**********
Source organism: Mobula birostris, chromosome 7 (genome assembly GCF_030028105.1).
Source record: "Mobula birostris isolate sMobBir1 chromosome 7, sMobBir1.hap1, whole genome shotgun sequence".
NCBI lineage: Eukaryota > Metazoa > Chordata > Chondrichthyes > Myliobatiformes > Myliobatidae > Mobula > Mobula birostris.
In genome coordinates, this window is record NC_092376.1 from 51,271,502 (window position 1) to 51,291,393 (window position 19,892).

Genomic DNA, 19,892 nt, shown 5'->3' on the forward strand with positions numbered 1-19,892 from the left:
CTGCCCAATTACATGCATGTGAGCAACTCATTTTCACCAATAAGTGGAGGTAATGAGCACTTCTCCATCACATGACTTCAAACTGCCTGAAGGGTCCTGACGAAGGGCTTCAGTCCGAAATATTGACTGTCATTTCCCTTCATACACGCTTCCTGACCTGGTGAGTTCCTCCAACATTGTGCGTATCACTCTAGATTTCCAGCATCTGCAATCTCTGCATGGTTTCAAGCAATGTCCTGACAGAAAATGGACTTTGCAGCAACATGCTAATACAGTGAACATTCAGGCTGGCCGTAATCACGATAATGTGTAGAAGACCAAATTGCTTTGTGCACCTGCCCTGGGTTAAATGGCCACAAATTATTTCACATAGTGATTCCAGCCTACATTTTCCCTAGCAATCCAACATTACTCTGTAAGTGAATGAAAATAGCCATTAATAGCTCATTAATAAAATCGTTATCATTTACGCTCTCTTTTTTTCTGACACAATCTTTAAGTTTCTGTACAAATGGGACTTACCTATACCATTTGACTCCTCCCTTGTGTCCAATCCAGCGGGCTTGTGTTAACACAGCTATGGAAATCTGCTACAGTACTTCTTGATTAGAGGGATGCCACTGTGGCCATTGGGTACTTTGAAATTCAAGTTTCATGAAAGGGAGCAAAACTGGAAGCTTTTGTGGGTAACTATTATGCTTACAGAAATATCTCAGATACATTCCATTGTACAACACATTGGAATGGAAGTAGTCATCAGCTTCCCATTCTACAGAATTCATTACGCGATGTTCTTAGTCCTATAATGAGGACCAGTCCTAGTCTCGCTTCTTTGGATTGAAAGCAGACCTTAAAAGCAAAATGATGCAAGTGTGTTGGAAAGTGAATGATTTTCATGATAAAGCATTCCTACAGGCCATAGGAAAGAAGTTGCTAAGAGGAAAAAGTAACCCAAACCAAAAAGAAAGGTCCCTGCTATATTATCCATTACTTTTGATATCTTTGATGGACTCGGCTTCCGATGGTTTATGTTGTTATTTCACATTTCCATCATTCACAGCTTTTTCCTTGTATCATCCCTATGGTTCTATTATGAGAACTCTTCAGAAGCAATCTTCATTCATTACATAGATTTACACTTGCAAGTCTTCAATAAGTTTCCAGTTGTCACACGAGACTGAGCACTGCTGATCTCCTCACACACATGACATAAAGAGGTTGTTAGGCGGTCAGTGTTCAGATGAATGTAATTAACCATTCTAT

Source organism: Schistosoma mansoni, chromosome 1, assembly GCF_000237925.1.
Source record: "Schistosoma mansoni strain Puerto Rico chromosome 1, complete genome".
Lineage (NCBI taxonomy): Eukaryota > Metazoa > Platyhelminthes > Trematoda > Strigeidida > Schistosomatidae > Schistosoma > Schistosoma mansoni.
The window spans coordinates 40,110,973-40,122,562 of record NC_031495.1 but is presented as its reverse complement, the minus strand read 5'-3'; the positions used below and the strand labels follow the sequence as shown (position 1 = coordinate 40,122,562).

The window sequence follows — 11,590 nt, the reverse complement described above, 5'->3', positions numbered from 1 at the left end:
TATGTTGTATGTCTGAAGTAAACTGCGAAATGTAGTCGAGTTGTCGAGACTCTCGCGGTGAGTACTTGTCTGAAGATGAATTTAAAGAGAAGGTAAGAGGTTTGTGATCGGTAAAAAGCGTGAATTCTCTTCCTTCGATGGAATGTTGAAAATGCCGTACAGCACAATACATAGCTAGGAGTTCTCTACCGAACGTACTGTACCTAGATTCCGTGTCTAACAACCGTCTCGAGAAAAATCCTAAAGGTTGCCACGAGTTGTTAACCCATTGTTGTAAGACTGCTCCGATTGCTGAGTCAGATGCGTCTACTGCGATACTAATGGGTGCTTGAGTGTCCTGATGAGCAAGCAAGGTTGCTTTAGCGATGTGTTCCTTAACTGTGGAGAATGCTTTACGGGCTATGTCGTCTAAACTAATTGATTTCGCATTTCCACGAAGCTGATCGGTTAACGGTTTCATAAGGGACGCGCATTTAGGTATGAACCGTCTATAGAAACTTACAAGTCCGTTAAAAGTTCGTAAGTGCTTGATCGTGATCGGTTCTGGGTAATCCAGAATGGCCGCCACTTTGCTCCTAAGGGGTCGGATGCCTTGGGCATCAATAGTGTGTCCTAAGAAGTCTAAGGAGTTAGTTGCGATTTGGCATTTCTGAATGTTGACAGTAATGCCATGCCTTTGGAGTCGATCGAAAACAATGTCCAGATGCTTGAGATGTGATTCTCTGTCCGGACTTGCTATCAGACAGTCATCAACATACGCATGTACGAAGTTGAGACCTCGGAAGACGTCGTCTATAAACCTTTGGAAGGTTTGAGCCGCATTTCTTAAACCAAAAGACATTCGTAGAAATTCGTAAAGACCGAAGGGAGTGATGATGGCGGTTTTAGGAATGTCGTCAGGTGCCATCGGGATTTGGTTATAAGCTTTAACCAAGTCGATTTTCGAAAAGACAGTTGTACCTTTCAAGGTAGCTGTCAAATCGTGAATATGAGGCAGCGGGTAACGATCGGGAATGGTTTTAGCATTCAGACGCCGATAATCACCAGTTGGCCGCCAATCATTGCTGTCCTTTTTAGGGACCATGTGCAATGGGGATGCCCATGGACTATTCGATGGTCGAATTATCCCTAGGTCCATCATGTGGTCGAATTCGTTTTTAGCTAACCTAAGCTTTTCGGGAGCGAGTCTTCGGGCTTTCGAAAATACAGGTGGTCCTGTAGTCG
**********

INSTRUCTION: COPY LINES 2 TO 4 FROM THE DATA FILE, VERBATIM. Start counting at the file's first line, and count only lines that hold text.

Source record: "Mobula birostris isolate sMobBir1 chromosome 7, sMobBir1.hap1, whole genome shotgun sequence".
NCBI lineage: Eukaryota > Metazoa > Chordata > Chondrichthyes > Myliobatiformes > Myliobatidae > Mobula > Mobula birostris.
In genome coordinates, this window is record NC_092376.1 from 51,271,502 (window position 1) to 51,291,393 (window position 19,892).